“Emerging economies have cooled off,” an item in The New York Times reveals. “Europe remains in the doldrums. The United States is facing fiscal uncertainty, and its powerful central bank is contemplating easing up on its extraordinary stimulus efforts, with potentially global ramifications.”

As things stand, the IMF “foresees the world economy increasing by about 2.9 per cent in 2013 and 3.6 per cent in 2014. That is down from 5.4 per cent in 2007, before the global recession hit.”

If its predictions pan out, a few will be spared, thanks to their impenetrable cocoons of wealth and privilege. But most can expect lower standards of living, fewer good jobs, higher costs and increasing poverty and homelessness.

Meanwhile, over in Washington, D.C., legislators are twiddling their thumbs.

“The federal government shutdown and looming deadline to raise the debt ceiling have merged into one major problem on Capitol Hill, though neither issue has a resolution in sight as the government shutdown heads into its second week,” CBS News reports. “Democrats and Republicans (have) dug further into their respective positions: Republicans are calling on Democrats to negotiate over a short-term spending bill and a debt-ceiling increase, and President Obama says he is ready to negotiate over any topic – once the Republicans pass legislation to re-open the government and raise the U.S. borrowing limit without any conditions.”

All of which prompted Laurence Booth of the University of Toronto’s esteemed Rotman School of Management to tell the Toronto Star, “Any sane person obviously believes the U.S. isn’t going to default. That would cause an earthquake in financial markets around the globe.”

Of course, once upon a time, any sane person obviously believed that climate change could very well spell the end of the world – at least, as we know it.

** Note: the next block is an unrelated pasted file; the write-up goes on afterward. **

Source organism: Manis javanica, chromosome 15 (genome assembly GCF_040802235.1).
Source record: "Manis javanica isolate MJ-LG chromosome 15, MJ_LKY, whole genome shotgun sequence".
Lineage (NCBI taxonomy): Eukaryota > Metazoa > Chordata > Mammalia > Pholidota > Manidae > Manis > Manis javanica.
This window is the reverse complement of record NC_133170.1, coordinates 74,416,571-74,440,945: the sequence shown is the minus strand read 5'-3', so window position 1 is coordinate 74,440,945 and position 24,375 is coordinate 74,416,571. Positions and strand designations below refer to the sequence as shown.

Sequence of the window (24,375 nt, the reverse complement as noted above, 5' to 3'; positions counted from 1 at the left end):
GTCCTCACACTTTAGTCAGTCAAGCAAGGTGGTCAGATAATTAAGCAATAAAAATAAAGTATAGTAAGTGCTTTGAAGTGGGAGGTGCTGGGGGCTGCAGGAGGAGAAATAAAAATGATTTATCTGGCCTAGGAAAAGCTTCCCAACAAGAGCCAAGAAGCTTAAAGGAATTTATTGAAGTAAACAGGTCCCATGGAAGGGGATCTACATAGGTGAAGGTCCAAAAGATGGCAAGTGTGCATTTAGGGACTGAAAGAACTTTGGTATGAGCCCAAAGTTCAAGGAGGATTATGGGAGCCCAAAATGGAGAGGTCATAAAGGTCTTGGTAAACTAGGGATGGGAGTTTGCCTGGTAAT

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From less government to no government

Fences make good neighbours and poor legislators

Fences make good neighbours and poor legislators

The Commander-in-Chief was in no mood to dance when he declared, on Monday, “One faction of one party, in one house of Congress, in one branch of government doesn’t get to shut down the entire government just to refight the results of an election.”

Indeed, he roared, “You don’t get to extract a ransom for doing your job.”

The observation was, at once, brilliantly conceived and utterly incorrect.

At the stroke of midnight, despite Barack Obama’s imprecations, the U.S. government did shut down (everything but essential services, such as the army, energy grid and air traffic control) because a mewling bunch of far-right-wing crybabies in the Republican Party can’t take no for an answer.

Even so, the journey to ignominy is not yet over.

On October 17, Congress faces another battle, the consequences of which could be far worse than this present contretemps over the government’s spending authority: whether or not to raise the nation’s debt ceiling. Not doing so would inevitably lead to the United States defaulting, for the first time in its history, on its financial obligations.

Canadians might be amused to imagine that this begins and ends with health care reform, also known as “Obamacare”. Simply put, Republican tea party Representatives despise it and will do everything in their power to “defund” it.

They don’t have a chance, as the most important bits of the new law have already passed in Congress and been endorsed by the U.S. Supreme Court. But that’s not stopping this bunch – the most bloody-minded cohort of rank politicians in modern times. As Michael Gerson, an opinion writer for The Washington Post, observes, “Few believe any longer that Republicans will be able to defund Obamacare in this session of Congress; it is the fight that counts. This is a word that crops up frequently in tea-party discourse. Not winning. Not strategy. Not consequences. The fight.”

In fact, this is where the rubber truly hits the road, and where Canadians will want to stifle their giggles. The conflict is only titularly about Obamacare. At its roots is a fundamentally radical conception of government, itself – one that’s counterpoised to mainstream Democratic and Republican political values; one that actually finds little purchase on most main streets of America.

Teaparty.org articulates its “15 non-negotiable core beliefs” thusly:

“Illegal aliens are here illegally; pro-domestic employment is indispensable; a strong military is essential; special interests must be eliminated; gun ownership is sacred; government must be downsized; the national budget must be balanced; deficit spending must end; bailout and stimulus plans are illegal; reducing personal income taxes is a must; reducing business income taxes is mandatory; political offices must be available to average citizens; intrusive government must be stopped; english as our core language is required; and traditional family values are encouraged.”